Trinity Hall Entrepreneurs Network (THEN)
Trinity Hall’s Entrepreneurs Network has been launched to encourage entrepreneurship amongst Trinity Hall members, compliment the work of the University Enterprise Network and raise the profile of the College through increasing engagement with the sphere of innovation and entrepreneurship.
THEN aims to:
- increase student awareness of entrepreneurship by promoting University enterprise events and competitions, as well as hosting events in College which promote entrepreneurship.
- provide support for students, postdocs and alumni looking to commercialise their ideas. This support is both financial through grants from the Experiencing Entrepreneurship Fund and the award from the Lee-Yung Family Fund for entrepreneurship; and practical support, through advice via the careers directory, access to a network of like-minded alumni and a mentoring scheme.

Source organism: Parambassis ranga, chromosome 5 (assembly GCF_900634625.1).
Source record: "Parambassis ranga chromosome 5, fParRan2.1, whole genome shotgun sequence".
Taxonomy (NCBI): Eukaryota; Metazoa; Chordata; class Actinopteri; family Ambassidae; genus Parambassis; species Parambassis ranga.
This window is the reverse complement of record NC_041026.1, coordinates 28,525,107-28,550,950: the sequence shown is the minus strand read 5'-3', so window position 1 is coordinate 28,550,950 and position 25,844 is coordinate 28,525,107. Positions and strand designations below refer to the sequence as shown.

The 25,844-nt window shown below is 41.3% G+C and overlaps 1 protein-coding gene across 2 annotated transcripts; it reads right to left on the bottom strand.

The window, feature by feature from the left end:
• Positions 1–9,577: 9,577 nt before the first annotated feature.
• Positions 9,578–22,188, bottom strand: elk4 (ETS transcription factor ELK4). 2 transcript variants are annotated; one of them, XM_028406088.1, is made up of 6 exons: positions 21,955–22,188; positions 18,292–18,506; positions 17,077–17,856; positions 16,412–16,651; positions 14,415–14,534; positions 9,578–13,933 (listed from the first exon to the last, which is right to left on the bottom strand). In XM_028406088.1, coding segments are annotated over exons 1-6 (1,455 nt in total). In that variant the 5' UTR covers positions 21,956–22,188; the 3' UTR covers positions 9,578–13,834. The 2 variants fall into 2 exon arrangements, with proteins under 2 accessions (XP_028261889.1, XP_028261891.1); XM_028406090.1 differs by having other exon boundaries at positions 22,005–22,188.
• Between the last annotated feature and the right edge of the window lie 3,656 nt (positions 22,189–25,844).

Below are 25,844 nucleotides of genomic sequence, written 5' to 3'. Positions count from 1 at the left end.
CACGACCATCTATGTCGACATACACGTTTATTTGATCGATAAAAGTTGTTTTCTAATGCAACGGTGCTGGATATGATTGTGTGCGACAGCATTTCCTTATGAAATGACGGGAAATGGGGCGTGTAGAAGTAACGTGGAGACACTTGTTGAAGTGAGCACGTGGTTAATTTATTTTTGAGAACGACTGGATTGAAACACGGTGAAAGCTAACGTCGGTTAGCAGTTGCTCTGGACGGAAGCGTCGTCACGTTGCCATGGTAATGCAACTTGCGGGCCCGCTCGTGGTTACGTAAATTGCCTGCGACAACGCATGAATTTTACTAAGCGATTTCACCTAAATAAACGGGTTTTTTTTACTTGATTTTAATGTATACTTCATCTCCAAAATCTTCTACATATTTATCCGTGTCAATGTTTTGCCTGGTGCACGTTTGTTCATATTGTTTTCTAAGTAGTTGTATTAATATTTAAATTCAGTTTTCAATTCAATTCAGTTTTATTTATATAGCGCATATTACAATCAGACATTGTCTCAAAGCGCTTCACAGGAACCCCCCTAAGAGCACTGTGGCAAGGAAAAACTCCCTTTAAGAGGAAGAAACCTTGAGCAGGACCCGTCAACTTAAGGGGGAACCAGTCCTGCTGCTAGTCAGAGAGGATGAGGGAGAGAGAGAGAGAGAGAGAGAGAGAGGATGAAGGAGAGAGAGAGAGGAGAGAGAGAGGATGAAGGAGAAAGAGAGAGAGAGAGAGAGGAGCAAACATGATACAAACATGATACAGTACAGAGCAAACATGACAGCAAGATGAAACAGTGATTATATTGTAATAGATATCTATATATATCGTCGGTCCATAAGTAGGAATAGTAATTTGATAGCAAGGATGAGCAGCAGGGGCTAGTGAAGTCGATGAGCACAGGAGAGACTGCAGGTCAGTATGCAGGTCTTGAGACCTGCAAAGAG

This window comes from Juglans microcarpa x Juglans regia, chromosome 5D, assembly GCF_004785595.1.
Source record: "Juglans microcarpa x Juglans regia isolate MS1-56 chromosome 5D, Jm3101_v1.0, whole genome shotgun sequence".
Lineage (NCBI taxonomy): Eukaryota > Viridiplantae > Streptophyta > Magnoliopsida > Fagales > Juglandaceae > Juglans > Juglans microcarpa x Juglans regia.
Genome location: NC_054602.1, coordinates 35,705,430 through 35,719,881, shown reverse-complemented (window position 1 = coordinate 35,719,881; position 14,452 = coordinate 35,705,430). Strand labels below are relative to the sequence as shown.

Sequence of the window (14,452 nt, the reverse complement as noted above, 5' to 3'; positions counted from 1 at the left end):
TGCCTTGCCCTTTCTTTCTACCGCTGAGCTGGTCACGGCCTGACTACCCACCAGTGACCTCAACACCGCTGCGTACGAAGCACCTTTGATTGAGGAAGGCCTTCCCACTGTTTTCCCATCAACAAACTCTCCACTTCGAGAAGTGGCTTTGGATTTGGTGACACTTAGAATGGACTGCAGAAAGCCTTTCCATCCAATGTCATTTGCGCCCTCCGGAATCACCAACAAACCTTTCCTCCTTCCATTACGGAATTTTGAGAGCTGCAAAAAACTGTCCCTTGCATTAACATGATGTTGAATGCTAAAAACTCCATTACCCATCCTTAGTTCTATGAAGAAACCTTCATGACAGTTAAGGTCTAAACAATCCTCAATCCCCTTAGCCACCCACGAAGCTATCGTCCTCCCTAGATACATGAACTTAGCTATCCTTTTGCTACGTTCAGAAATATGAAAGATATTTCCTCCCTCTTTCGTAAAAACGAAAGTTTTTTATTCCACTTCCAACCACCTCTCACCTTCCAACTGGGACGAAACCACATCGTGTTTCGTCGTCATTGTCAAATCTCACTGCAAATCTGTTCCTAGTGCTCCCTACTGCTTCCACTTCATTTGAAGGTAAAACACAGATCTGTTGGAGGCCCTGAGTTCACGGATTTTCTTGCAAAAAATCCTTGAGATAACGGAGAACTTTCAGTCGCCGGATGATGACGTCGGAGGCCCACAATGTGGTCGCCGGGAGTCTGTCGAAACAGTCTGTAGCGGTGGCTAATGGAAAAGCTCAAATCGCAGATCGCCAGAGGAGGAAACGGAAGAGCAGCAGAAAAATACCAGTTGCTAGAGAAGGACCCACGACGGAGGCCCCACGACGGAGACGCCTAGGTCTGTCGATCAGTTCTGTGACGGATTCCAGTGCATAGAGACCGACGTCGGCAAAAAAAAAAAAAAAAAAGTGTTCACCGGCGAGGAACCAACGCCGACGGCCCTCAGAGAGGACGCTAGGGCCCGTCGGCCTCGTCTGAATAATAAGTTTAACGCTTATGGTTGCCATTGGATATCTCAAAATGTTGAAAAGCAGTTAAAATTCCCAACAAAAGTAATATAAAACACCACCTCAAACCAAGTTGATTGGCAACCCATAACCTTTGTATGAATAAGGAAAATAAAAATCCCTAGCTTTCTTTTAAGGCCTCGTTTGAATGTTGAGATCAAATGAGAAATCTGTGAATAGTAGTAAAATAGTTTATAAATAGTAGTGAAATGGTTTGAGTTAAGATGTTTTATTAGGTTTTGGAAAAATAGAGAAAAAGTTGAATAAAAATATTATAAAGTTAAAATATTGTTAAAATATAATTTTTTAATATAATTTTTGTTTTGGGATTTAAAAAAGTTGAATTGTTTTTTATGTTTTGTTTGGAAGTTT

Alumni will be welcome to events in College and can join a virtual network of like-minded entrepreneurs. To join the entrepreneurs network visit your profile on www.THalumni.net and check the relevant boxes on the carer network section of your business profile.
Case study – Blutick
Rob Percival (1999) is the founder and CEO of Blutick, an AI-based Maths teaching product which gives students intelligent feedback as they work through problems. Blutick is designed to help 11 to 16 year olds with the UK Maths Curriculum.
Rob was a Maths teacher for ten years, and is also the founder of Codestars, which has taught 1.5 million students how to code. He lives with his wife and two boys in Cambridge.
Case study – GenPol